The aligned hole spins of the hybrid-XX cause a total spin of s=±3 (neglecting band-intermixing effects). Therefore, the hybrid-XX can radiatively decay into the dark X states, exhibiting total spins of ±2, comparing Fig. 3a with Fig. 3b. As the electron-hole exchange interaction of symmetry-broken wave functions does not lead to a splitting of the dark X states, in contrast to the bright X states, such dark X states are expected to show a significantly smaller splitting than the bright X states of wurtzite GaN/AlN QDs (with measured bright X fine-structure splittings of 2–7 meV (ref. 31); compare the corresponding calculations within Supplementary Fig. 1(c)). Therefore, the emitted photons of the hybrid-XX show a smaller energetic splitting than expected for a conventional-XX, showing the same splitting as the bright X states13,22,23,24,25,43. Owing to the large total spin of s=±3, μ-PL experiments within magnetic fields should reveal a field strength-dependent fourfold splitting of the hybrid-XX emission line, caused by the splitting of the hybrid-XX states and the dark X states, which will become optically active. Observing such a splitting will be challenging due to the large-emission linewidths44 but seems achievable based on recent growth advances. However, even without the application of a magnetic field, one can already indirectly witness the anomalous cascade process via the dark states by a straight-forward polarization-dependent μ-PL measurement. A careful analysis of such spectra yields a polarization-dependent shift of the hybrid-XX emission line (Fig. 3c) along with a periodic intensity variation, yielding an estimate for the dark X splitting of 270±50 μeV. The corresponding bright X states show a ≈16 times larger splitting of 4.3±0.2 meV as shown in Fig. 4a. A direct comparison between our theoretical and experimental results concerning the polarization of the emission is shown in Fig. 4 for a QD with an emission energy around 4 eV. The depicted contour plots show μ-PL spectra depending on the polarization angle. On top of each contour plot, two single spectra for orthogonal polarization angles are plotted versus the emission energy, demonstrating the fully linear polarization of the bright X states luminescence (X1, X2). The intensities for the corresponding emission lines are plotted versus the polarization angle on the right side of each contour plot for a better identification of the polarization angle-dependent emission maxima. The overlap of two fully cross-polarized XX emission lines in Fig. 4a is mimicking a single, partially polarized emission line31. This observation can directly be confirmed by our simulated spectra (b) of the QD structure belonging to the upper green data point in Fig. 2, which corresponds to an aspect ratio of 0.1 and a biexciton binding energy of ≈28 meV at an emission energy of 4.08 eV. We can observe a striking agreement between experiment and theory that already supports the identification of the hybrid-XX. The only parameters that had to be matched to the experiment for the simulation are the linewidth induced by spectral diffusion44,45 and the particular excitation power and temperature dependencies, varying the intensity balance between X1, X2, XX as shown in Supplementary Figs 2 and 3. Neither material nor geometric QD parameters were varied to approach the measurement causing the apparent slight discrepancies for the luminescence energies. Therefore, also the bright X states show a QD anisotropy-dependent smaller fine-structure splitting of ≈1 meV in the simulations and a slightly larger hybrid XX-binding energy. The visible emission energy variations of the measured emission lines (a) during the polarization angle scan are caused by the spectral diffusion in GaN/AlN QDs44,45, which can be suppressed by lowering the temperature, sacrificing the intensity balance of the bright exciton states (see Fig. 5).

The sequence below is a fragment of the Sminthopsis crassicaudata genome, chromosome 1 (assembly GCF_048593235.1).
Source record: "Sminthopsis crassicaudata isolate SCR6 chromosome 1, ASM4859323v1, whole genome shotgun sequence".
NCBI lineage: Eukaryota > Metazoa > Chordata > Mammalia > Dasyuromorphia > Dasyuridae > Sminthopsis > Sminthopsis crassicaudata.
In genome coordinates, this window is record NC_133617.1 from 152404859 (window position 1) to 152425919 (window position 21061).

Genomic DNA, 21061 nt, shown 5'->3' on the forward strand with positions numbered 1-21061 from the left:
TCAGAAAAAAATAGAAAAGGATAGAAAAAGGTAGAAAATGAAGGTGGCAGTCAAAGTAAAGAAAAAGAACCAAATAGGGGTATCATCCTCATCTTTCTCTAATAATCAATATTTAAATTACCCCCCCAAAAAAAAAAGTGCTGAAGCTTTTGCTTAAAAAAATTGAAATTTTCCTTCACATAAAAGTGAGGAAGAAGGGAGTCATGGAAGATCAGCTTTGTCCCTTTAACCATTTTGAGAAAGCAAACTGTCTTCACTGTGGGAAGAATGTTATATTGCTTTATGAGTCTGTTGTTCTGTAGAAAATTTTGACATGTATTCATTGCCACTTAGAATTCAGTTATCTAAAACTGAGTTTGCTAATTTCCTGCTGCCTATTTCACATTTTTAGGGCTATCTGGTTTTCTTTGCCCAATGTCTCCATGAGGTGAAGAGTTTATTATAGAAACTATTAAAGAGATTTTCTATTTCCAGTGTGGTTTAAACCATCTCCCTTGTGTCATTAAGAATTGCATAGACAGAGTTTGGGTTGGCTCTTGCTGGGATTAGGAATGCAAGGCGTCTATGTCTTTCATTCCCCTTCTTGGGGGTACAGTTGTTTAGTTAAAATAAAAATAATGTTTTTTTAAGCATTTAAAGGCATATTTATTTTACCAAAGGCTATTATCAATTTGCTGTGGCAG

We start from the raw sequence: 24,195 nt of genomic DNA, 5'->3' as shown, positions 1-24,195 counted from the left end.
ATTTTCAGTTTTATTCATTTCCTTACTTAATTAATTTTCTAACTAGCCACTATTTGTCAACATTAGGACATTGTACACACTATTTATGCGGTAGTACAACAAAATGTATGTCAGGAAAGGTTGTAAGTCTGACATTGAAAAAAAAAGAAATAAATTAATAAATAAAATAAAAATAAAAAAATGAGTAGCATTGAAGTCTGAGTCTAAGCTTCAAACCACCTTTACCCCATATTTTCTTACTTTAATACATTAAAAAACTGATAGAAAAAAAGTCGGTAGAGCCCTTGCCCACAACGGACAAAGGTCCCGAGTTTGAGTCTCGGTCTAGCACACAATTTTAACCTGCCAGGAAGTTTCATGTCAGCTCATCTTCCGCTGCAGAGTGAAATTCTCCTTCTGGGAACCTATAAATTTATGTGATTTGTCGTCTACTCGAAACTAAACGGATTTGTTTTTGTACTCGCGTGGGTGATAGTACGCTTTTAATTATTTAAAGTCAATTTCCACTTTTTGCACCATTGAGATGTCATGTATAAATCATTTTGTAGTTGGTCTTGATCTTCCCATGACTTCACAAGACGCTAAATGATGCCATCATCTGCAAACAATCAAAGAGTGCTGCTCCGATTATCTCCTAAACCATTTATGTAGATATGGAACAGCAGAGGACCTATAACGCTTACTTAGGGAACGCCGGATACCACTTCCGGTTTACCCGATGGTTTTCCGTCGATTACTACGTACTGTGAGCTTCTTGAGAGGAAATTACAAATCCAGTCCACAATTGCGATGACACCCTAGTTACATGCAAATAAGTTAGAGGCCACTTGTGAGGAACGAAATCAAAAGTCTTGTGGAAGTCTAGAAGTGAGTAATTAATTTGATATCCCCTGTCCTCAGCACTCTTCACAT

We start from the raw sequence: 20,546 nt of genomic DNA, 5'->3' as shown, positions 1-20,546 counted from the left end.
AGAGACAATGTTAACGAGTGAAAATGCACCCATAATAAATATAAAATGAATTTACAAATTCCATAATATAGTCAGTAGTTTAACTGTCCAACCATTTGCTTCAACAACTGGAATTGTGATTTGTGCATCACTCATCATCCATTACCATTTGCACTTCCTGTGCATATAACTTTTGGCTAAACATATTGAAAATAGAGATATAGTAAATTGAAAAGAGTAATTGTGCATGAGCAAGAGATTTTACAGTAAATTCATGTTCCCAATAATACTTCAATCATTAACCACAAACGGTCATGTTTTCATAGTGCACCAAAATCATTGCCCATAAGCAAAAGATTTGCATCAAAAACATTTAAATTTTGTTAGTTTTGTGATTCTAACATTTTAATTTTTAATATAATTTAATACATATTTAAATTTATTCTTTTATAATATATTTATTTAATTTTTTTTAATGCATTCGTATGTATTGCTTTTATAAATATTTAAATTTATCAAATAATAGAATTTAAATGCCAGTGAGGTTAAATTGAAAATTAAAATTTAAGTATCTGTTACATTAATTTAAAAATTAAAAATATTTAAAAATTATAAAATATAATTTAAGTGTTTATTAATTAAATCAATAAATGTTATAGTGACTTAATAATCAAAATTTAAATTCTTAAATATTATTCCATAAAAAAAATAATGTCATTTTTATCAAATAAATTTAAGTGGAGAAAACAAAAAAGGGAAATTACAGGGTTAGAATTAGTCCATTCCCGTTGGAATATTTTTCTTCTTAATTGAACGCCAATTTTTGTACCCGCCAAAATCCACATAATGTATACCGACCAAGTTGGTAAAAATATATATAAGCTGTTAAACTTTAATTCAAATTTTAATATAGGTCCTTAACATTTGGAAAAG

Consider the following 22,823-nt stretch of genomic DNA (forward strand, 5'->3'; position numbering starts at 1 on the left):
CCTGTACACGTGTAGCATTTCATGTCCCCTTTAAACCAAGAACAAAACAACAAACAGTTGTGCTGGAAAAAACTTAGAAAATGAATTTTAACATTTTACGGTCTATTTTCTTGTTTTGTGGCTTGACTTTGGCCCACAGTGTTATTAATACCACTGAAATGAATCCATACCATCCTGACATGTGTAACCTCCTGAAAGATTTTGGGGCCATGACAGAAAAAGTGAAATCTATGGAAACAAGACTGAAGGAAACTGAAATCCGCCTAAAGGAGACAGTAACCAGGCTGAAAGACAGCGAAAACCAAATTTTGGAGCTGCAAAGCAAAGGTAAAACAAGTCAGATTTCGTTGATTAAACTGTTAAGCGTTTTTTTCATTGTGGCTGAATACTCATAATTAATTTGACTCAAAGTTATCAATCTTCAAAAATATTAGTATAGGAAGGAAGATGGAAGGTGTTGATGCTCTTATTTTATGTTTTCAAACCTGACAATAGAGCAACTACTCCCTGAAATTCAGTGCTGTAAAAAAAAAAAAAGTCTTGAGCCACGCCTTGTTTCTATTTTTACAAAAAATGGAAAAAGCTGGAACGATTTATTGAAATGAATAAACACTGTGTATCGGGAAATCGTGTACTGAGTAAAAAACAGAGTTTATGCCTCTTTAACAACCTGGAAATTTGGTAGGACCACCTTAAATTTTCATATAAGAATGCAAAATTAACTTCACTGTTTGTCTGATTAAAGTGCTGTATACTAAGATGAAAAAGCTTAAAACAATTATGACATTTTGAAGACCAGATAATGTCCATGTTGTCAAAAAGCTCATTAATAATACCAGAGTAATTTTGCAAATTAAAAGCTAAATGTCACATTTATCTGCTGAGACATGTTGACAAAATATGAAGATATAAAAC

Thermal occupation of exciton spin states